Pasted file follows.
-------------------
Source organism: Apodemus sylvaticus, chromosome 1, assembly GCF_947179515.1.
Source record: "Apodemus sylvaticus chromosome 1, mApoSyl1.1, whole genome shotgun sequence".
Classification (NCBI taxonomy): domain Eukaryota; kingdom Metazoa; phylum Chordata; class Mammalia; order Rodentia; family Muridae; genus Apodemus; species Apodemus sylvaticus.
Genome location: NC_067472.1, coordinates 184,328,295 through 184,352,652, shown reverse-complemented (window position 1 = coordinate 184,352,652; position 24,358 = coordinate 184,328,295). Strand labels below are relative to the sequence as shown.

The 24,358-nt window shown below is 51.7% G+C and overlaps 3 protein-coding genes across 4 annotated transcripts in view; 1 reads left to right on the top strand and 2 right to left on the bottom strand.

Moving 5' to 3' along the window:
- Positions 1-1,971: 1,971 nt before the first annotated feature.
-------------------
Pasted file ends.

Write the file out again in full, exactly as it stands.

Source organism: Apodemus sylvaticus, chromosome 1, assembly GCF_947179515.1.
Source record: "Apodemus sylvaticus chromosome 1, mApoSyl1.1, whole genome shotgun sequence".
Classification (NCBI taxonomy): domain Eukaryota; kingdom Metazoa; phylum Chordata; class Mammalia; order Rodentia; family Muridae; genus Apodemus; species Apodemus sylvaticus.
Genome location: NC_067472.1, coordinates 184,328,295 through 184,352,652, shown reverse-complemented (window position 1 = coordinate 184,352,652; position 24,358 = coordinate 184,328,295). Strand labels below are relative to the sequence as shown.

The 24,358-nt window shown below is 51.7% G+C and overlaps 3 protein-coding genes across 4 annotated transcripts in view; 1 reads left to right on the top strand and 2 right to left on the bottom strand.

Moving 5' to 3' along the window:
- Positions 1-1,971: 1,971 nt before the first annotated feature.